Preventing Chemical Hazards

Understand the harmful effects of chemicals and how they can enter the body through various ways. And learn how to prevent these hazards in the workplace.

Chemical Hazards

Exposure to chemicals can result in harmful health effects, such as:

  • Headache
  • Nausea
  • Skin irritation
  • Injury to nervous system
  • Organ damage
  • Cancer

These effects may be short or long term, depending on the chemical’s toxicity as well as the level and duration of exposure. For example, some solvents may cause immediate but temporary health effects such as headache or skin irritation. Other solvents may cause chronic effects such as cancer or injury to the nervous system if the exposure is over a period of time.

Refer to the Fifth Schedule of the Workplace Safety and Health Act for a list of hazardous substances that may result in occupational diseases over time.

How Chemicals Enter the Body

Chemicals can enter the body through several ways:

  • Inhalation (breathing in)
  • Absorption (through skin or eyes)
  • Ingestion (eating or swallowing)
  • Injection (through cuts or open wounds)

Preventing Exposure to and Contact with Chemicals

When handling or working with chemicals, you should always take precautionary measures to prevent chemicals from entering your body through inhalation, ingestion and skin contact.

Employer's Role

If hazardous chemicals are used or handled in your workplace, you must:

  • Establish and implement a Management of Hazardous Chemicals Programme in the workplace based on the nature of work and the hazardous chemical(s) used.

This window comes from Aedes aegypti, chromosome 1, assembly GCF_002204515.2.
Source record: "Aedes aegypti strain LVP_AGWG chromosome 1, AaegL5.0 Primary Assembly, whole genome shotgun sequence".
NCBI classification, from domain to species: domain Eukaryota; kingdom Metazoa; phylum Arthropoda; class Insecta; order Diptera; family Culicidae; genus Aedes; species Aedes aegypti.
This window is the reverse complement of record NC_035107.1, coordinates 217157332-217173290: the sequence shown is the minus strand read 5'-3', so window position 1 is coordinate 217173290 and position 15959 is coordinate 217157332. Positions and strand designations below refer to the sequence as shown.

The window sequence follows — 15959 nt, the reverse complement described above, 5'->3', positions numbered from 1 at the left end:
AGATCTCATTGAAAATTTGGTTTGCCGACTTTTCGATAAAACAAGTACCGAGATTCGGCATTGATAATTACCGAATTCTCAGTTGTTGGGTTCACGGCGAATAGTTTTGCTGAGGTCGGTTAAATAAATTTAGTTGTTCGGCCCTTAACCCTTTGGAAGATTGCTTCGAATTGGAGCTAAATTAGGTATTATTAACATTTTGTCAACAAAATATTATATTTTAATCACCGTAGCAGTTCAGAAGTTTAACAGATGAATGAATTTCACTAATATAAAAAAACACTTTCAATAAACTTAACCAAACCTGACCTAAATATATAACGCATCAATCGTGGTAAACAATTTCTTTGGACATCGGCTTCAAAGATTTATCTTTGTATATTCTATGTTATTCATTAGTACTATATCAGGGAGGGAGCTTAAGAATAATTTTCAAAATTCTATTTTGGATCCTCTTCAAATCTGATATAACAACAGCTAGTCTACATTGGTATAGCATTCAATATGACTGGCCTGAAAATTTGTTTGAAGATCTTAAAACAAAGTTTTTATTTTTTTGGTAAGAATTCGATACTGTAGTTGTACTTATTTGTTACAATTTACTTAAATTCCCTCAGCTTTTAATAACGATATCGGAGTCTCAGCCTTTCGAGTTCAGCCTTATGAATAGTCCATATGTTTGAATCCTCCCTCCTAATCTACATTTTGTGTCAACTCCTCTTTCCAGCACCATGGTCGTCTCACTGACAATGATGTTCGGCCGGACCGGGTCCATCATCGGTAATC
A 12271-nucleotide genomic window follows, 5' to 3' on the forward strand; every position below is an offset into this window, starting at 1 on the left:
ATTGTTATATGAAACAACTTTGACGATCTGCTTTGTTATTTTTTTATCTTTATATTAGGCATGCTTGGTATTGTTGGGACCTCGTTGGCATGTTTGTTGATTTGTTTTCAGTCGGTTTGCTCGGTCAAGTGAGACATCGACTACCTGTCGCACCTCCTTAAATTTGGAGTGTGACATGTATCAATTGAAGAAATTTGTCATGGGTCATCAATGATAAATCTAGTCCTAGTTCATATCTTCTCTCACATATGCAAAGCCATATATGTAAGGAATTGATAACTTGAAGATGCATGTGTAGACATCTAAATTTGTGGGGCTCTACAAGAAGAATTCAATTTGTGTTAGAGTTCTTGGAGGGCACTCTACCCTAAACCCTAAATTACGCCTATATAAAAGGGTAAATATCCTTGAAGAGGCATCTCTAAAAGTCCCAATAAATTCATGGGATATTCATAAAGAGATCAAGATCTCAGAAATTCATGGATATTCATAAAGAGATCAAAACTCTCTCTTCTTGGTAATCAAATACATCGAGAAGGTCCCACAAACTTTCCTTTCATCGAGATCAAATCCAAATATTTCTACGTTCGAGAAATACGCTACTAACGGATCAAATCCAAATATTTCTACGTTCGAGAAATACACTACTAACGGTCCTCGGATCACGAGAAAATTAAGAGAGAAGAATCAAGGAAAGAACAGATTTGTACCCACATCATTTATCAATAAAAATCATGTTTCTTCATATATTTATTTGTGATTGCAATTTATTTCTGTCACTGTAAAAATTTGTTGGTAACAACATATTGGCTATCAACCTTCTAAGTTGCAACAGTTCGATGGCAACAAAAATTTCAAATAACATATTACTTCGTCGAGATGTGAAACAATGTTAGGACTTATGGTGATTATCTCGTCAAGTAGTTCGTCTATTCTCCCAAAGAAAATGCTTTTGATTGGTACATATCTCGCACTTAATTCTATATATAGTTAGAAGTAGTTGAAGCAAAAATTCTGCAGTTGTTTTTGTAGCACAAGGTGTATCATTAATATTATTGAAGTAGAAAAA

• Conduct a thorough Risk Assessment (RA) before carrying out any work with chemicals.
  • Ensure all relevant safe work procedures (SWP) are in place.
  • Provide the training and information necessary for your employees to work safely and healthily.
  • Communicate with your employees on the hazards involved and the precautionary measures to take if they are exposed to hazardous chemicals. Such hazard communication can be done through safety data sheets (SDS) and container labels of the chemicals.
  • Send your employees for medical examinations if they are exposed to specific occupational chemical hazards that are specified under the Schedule of the WSH (Medical Examinations) Regulations 2011.
  • Conduct regular hygiene monitoring if your workplace uses or generates toxic substances. Refer to the First Schedule of the WSH (General Provisions) Regulations for a list of the permissible exposure levels for toxic substances.
  • Ensure all personal protective equipment (PPE) is in good working condition.

Employee's Role

You must:

  • Cooperate with your employer or principal.
  • Practise good housekeeping and personal hygiene.
  • Use the PPE provided properly.
  • Follow safe work instructions and procedures given by your supervisor.
  • Know where to find the information of those chemicals you are working with, as well as the risks and ways to protect yourself.
  • Not carry out wilful or reckless acts that could endanger the health and safety of yourself or others.

For more information